Blog: Food sector backs climate change initiatives at UN summit
Katy Askew | 24 September 2014
Specific announcements tackled the myriad issues contributing to the mounting climate change crisis, reflecting a growing consensus that changing weather patterns are disrupting economies and having a negative impact on people's lives around the world.
"Change is in the air. Today's Climate Summit has shown an entirely new, cooperative global approach to climate change," UN Secretary-General Ban Ki-moon said. "The actions announced today by governments, businesses, finance and civil society show that many partners are eager to confront the challenges of climate change together."
More than 150 partners - from governmetnal organisations to companies such as Nestle, Unilever and Kellogg - have signed the New York Declaration on Forests which calls for cutting the loss of forests in half by 2020 and ending it a decade later in 2030.
As part of the initiative, the UN said over 20 global food companies committed to deforestation-free sourcing policies of palm oil. Three of these - the world's largest palm oil companies, Wilmar International, Golden Agri-Resources and Cargill - said they would also work together in Indonesia on implementation with governments and Indigenous Peoples.
The agreement builds on recent work undertaken by the food sector to mitigate the impact of palm oil production on deforrestation. Taken together, the share of palm oil under zero deforestation commitments has grown from 0% to about 60% in the last year. The UN said the new deal has the potential to reduce 400-450m tonnes of CO2 per year by 2020, or 2bn tons in the period through 2020.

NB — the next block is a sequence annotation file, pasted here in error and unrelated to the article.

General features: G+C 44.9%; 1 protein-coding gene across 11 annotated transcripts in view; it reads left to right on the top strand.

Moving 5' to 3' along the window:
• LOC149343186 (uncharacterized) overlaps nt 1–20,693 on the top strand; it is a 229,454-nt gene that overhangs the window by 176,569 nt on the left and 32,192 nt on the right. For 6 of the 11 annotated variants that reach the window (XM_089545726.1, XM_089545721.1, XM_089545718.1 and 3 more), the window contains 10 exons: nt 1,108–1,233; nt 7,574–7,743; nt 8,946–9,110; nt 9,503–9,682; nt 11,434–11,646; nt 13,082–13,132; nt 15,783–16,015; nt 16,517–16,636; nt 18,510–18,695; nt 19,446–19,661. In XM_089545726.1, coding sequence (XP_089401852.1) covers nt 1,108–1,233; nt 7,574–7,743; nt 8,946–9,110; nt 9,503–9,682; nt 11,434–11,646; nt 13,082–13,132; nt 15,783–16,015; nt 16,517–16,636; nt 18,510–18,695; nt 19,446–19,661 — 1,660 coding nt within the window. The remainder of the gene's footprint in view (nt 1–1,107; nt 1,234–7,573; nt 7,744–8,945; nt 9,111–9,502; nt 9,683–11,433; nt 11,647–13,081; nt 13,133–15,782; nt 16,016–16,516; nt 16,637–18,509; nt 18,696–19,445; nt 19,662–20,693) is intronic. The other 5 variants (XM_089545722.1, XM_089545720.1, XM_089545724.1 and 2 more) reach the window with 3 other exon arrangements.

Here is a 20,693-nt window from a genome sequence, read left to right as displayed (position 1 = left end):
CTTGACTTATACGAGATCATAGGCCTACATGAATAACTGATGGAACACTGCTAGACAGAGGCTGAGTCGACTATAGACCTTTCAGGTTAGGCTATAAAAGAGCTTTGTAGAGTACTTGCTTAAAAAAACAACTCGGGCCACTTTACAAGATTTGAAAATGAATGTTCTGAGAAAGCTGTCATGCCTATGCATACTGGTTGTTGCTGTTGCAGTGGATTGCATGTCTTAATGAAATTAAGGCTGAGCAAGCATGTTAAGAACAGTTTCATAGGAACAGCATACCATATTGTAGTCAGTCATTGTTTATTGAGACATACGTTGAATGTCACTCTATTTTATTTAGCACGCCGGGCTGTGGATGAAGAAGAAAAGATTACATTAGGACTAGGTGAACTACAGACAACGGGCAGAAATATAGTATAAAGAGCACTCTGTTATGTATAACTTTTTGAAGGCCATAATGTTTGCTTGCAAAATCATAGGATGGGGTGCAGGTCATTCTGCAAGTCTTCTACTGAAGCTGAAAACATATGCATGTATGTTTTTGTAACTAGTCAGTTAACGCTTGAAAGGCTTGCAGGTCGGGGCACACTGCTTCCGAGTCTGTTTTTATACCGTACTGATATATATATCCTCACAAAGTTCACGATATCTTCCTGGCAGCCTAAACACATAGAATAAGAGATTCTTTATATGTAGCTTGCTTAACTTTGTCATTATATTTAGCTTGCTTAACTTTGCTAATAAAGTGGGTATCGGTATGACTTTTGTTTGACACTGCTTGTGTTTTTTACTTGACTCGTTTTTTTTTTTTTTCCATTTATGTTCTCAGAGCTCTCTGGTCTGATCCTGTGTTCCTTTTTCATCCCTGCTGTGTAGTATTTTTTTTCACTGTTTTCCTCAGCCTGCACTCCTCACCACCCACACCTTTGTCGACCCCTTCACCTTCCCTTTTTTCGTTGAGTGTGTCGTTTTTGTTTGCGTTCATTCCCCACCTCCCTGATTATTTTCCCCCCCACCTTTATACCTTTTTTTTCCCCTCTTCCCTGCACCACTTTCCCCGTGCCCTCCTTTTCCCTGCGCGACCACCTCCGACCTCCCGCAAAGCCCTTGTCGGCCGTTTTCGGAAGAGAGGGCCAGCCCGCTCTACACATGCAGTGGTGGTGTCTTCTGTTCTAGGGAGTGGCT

In a separate initiative, the summit also looked to tackle the contribution that agricultural production makes to CO2 emissions.
The Global Alliance for Climate-Smart Agriculture aims to boost agricultural output while also cutting greenhouse gas emissions. "It aims to improve people's food and nutrition security to adjust agricultural practices, food systems and social policies so they account for climate change and the efficient use of natural resources," the UN said.
As part of the initiative, companies including Kellogg and Wal-Mart committed to increase the amount of food in their respective supply chains produced with climate-smart approaches.
For a flavour of the pledges set out by some of the largest companies in the food sector, click here.
Next month, just-food's contributing editor Ben Cooper will report from a two-day conference in London on deforestation.
The event, held by sustainability event company Innovation Forum, will discuss how business can tackle deforestation and feature speakers from companies including Unilever, Mondelez and Wilmar International.
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